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About Arno

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  1. Thank you! I suspect you tagged @intacowetrust by accident, since he's the author of PsyDoom. The instructions as shared by @Master O is indeed a good place to start. If you're on Windows and you have the bundle from GOG installed, then the source port should be able to auto-detect the game files.
  2. Arno

    Doom Mapping as a way of releasing stress

    I definitly have the same experience. What I find relaxing about mapping is that it's relatively easy to fit a mapping session into the daily routine. It doesn't matter whether I have 20 minutes or 120 minutes available, there's always an opportunity to extend a work-in-progress map with an extra room or some Doomcute.
  3. My apogolies, but unfortunately I'm stepping out of the project. I thought I could make maps for two community projects, but I overestimated the amount of time I could spent on mapping. After some consideration, I decided to focus my efforts on at least finishing the Embryo map. Sorry! Still looking forward to check out the release of Hell on World Tour.
  4. I created a blockout of the whole map and I'm currently adding detail section by section. I was aiming to get the map ready for testing by end of October. So a public release on Valentine's day is fine for me.
  5. Arno

    Doom Year Zero coming from Bethesda

    There are quite a number of science fiction stories which feature a reset of the calender to Year Zero after an apocalyptic event. Like for example in the movie "2012". So it wouldn't surprise me if this unanounced game is/was meant as a continuation of the story after the events in Doom Eternal.
  6. It looks like both CyClones and Necrodome were released on GOG on June 28, 2023.
  7. I have a question about coop play: should each map contain coop starts? I think it can be fun to have this supported, but I can also imagine It's going to be hard to make coop work in a playable area of 96 x 96.
  8. I remember PlanetQuake as a pretty active community hub around the year 2000 for everything related to Quake, Quake II and Quake III Arena. It had daily news updates, plenty of hosted sites and a forum. But unfortunately, unlike Doomworld, PlanetQuake was company property, so they pulled the plug once interest in Quake faded.
  9. This is pretty awesome, as more people will benefit from the good work you've put in TFE. Plus, you'll have your name in the credits of a commercial release. Congratulations!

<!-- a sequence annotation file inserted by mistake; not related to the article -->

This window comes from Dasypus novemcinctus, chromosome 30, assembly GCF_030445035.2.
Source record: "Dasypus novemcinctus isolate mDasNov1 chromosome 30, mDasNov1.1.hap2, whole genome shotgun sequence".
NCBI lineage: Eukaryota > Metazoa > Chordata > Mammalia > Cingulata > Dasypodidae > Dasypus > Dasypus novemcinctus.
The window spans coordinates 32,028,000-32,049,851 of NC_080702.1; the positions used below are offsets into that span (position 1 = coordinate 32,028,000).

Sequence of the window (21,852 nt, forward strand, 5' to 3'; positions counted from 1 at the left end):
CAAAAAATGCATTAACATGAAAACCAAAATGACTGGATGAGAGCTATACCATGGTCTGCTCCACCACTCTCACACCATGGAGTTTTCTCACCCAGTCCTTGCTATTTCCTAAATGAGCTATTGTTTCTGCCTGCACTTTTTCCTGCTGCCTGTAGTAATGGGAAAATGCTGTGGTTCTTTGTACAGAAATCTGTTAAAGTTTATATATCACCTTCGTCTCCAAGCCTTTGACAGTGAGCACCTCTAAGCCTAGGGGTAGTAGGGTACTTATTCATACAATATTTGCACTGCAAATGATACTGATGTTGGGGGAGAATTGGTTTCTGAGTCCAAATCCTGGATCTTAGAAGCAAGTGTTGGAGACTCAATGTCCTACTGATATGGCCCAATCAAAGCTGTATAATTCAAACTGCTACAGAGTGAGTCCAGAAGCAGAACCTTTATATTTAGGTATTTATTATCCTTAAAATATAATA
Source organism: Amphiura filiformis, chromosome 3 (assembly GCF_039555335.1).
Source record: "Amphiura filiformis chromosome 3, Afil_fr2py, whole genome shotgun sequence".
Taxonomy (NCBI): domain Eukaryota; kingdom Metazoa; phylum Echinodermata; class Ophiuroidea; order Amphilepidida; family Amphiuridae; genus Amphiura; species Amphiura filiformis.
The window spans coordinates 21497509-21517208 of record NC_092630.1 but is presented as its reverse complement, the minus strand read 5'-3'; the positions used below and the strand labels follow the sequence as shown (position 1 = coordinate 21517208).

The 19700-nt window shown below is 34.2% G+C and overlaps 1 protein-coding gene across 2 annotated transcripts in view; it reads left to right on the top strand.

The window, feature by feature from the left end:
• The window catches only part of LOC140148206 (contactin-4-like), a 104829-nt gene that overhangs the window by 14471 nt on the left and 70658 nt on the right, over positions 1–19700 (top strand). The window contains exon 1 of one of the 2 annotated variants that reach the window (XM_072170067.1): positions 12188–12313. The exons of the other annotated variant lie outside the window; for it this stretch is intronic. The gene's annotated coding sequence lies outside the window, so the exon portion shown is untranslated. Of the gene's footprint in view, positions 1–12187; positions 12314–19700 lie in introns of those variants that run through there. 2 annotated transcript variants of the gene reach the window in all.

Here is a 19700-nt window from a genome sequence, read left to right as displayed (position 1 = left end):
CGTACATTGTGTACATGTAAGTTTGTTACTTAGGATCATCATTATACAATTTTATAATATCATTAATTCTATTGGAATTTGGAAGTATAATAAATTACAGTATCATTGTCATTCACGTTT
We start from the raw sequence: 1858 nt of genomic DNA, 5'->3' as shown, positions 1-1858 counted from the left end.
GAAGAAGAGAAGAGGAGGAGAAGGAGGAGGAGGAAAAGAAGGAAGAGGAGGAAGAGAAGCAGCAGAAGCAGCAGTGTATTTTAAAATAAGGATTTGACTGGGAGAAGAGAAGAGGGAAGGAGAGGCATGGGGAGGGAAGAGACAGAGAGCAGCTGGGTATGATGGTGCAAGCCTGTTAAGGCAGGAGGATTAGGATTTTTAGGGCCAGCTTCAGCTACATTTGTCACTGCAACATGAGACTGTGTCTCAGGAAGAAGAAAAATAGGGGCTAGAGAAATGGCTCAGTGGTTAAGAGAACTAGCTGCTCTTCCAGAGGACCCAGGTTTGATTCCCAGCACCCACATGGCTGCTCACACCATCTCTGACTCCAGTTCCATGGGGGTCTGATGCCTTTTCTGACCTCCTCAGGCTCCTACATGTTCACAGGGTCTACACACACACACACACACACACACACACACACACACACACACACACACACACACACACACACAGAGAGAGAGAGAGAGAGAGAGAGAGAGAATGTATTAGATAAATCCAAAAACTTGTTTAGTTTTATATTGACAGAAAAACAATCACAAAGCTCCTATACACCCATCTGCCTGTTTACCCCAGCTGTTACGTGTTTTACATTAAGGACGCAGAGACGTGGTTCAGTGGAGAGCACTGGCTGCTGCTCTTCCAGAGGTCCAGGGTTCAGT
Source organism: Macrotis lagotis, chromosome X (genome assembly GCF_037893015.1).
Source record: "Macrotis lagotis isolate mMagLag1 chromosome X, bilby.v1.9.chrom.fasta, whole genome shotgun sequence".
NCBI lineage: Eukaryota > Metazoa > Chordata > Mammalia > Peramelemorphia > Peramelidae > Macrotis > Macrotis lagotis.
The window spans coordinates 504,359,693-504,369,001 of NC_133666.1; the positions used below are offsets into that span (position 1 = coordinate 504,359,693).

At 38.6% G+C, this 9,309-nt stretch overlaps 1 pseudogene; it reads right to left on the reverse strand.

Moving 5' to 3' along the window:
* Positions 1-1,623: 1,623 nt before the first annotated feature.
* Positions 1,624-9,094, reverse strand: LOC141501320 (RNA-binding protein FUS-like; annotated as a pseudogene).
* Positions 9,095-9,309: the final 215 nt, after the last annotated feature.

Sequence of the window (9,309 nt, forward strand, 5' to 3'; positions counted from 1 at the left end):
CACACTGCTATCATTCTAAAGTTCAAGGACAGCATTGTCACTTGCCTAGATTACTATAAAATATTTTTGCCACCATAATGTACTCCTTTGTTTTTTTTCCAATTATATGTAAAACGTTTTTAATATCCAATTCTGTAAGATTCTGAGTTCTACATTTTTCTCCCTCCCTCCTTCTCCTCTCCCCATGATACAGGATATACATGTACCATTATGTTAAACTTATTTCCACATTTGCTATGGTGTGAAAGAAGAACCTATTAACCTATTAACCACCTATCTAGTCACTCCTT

10. Arno

    Who's your favorite villain?

    General Zod (Michael Shannon) in Man of Steel. He's convinced he's the hero of the story, burdened with the heavy responsibility to save his species. By any and all means necessary. Edit: now that I think about it, the type of villain that keeps on loudly proclaiming that they're really the good guy, thus committing atrocities in the name of "good", is my favorite kind of villain. Superboy Prime from Infinite Crisis and M. Bison from the Streetfighter movie come to mind.
  11. Actually, very few people played Catacomb 3D at the time of its release in 1991. It was published via a bi-monthly disk magazine with only about 30000 subscribers. After they had developed Catacomb 3D, both the id Software crew as well as their publisher Apogee gained an interest in creating more 3D games. So much that they decided to drop a third Keen trilogy and they choose to work on Wolfenstein 3D instead. So Catacomb 3D is mostly known for historical reasons. Its sequel, Catacomb Abyss, attracted some audience in 1992 because it could be freely distributed as shareware.
  12. I'm honestly surprised, in a good way, by the amount of support so far for a Catacomb 3D remaster. I don't think it will ever happen, but there are two features that I would love to see in such a remaster. First, a very user friendly level editor with Steam workshop support that allows you to mix and match enemies and textures from Catacomb 3D / Abyss / Armageddon / Apocalypse. Second, a brand new episode with a lot of beautiful art made by someone with a passion for EGA, and including some levels made by guest authors Tom Hall, John Romero, Jim Row and Mike Maynard. The last two worked on Catacomb Abyss, but are also known for creating the Blake Stone games.
  13. I've also finished the book now. What stood out for me the most is Romero's sheer enthusiasm at those moments where Carmack's technology and his design idea's came to life on the monitor for the first time. I think any programmer and/or game developer can relate to that. There are obviously also some darker sections in the book, but the main storyline is about just doing the things you love to get the most out of life. That's why I found it quite enjoyable to read.
  14. @WhiteMagicRaven Interesting! Apparently that is a different attempt to reverse engineer and port ShadowCaster to a modern OS. Based on Java. That looks pretty nice with already quite a bit of functional gameplay.